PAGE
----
Google's Motorola Mobility is marketing its new flagship Moto X smartphone as being made-in-the-USA, but that label mainly applies to what's on the surface.
A look inside the Moto X, which went on sale in North America last month, shows that nearly all of its parts were built in Asia or Europe. Market researcher IHS published a list of the phone's components last week based on a tear-down of the hardware.
"If people are somehow thinking that 'made in America' is American top to bottom, they don't understand the electronics supply chain," IHS analyst Andrew Rassweiler said in an interview. "You've got three flags planted, possibly, in even one piece of silicon."
For decades, hardware makers have moved production to countries where labor costs are lower, primarily in Asia. The chip industry followed when governments and conglomerates in Japan, Taiwan and South Korea invested heavily to create chipmakers. The industry trend is overwhelmingly toward geographic dispersion and interdependence.
President Barack Obama has been calling for electronics companies to relocate manufacturing operations to the U.S., and Apple, Google and Lenovo Group have committed to assemble some products there. Motorola proudly calls the Moto X "the first smartphone ever to be designed and assembled in the U.S.A." The device is put together at a factory in Fort Worth, Texas, which will employ about 2,000 people, according to the company.
That's 2,000 jobs that America wouldn't have had otherwise, but it's tiny compared to the 1.3 million or so employees who work at Hon Hai Precision Industry, part of the Foxconn Technology Group. Assembly accounts for just 5 percent of the total cost of building each Moto X unit, according to IHS. At $12 per device, U.S. assembly is slightly more expensive than doing it in Asia, but components still represent the vast majority of the $226 price of making each phone.
Assembling in the U.S. has advantages beyond making Motorola seem patriotic. It helps the Google subsidiary to more quickly ship made-to-order hardware to AT&T customers who personalize their Moto X phones with colored plastic or wooden backs, said Mark Randall, the company's senior vice president of supply chain and operations.
"We're proud that Moto X is designed, engineered and assembled in the USA, but our decision to assemble here was also rooted in providing the best possible experience for consumers," Randall wrote in an e-mailed statement. "Assembling in the USA enables consumers in the USA to design their customized Moto X smartphones online and receive them in just a few days."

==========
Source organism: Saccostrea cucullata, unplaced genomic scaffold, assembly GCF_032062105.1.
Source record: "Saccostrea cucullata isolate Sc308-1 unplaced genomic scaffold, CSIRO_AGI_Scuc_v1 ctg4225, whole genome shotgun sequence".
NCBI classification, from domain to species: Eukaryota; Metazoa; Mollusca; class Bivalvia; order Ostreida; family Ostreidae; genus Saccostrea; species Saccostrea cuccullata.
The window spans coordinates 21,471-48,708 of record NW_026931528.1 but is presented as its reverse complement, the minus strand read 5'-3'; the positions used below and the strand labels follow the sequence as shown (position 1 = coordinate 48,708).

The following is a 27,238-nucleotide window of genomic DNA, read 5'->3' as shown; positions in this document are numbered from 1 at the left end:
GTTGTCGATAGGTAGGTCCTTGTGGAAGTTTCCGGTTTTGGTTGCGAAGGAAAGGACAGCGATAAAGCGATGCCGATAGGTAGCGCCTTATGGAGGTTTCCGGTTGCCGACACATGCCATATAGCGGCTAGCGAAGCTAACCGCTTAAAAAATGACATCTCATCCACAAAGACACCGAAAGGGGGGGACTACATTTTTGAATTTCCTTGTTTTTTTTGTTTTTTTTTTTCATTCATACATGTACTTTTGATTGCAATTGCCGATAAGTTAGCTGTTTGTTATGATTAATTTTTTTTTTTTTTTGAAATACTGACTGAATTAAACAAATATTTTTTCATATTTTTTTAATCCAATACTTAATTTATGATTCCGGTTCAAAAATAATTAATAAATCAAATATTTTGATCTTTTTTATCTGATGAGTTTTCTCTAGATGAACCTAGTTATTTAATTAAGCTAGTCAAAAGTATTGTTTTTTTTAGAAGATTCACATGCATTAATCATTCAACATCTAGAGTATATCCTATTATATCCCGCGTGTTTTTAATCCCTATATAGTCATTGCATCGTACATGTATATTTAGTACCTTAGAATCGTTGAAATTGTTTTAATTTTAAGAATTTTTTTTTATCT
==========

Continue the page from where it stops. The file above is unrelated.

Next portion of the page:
Nobody cares what color the memory chip is inside their phone, so that incentive doesn't apply to components. The Moto X uses memory made by Samsung Electronics and SK Hynix, both based in South Korea, according to IHS and a separate tear-down analysis by researcher IFixit. (Device makers often buy the same part from multiple companies to help negotiate better pricing.)
Samsung also supplies the Moto X's screen, IHS said. The display, along with the companion touchscreen sensor, costs $66, accounting for the biggest chunk of the phone's total cost. Good luck finding someplace that builds one of those in the U.S., said Rassweiler, the IHS analyst. "I'm unaware of any display-making facility in the U.S."
Qualcomm supplies several of the parts inside the Moto X, including chips that connect to cellular networks, run software, manage sound processing and access Wi-Fi, IHS said. While Qualcomm is based in San Diego and designs its chips in the U.S., it outsources production to Taiwan Semiconductor Manufacturing and Globalfoundries, a California-based contractor that's wholly owned by the Abu Dhabi government and does most of its manufacturing in Dresden, Germany.
The Moto X's accelerometer, microphone, near-field communications chips: probably all made outside of the U.S.
The most striking thing about the Moto X is how similar its guts are to smartphones made elsewhere in the world, Rassweiler said. While it's impossible to tell exactly how many of the components are U.S.-made, it probably amounts to little more than 15 percent, he said.
The Moto X is about as American as apple kimchi.
This story was first published in Bloomberg's Global Tech Today newsletter. To get an early jump on the top tech news from around the world, sign up for the free weekday report.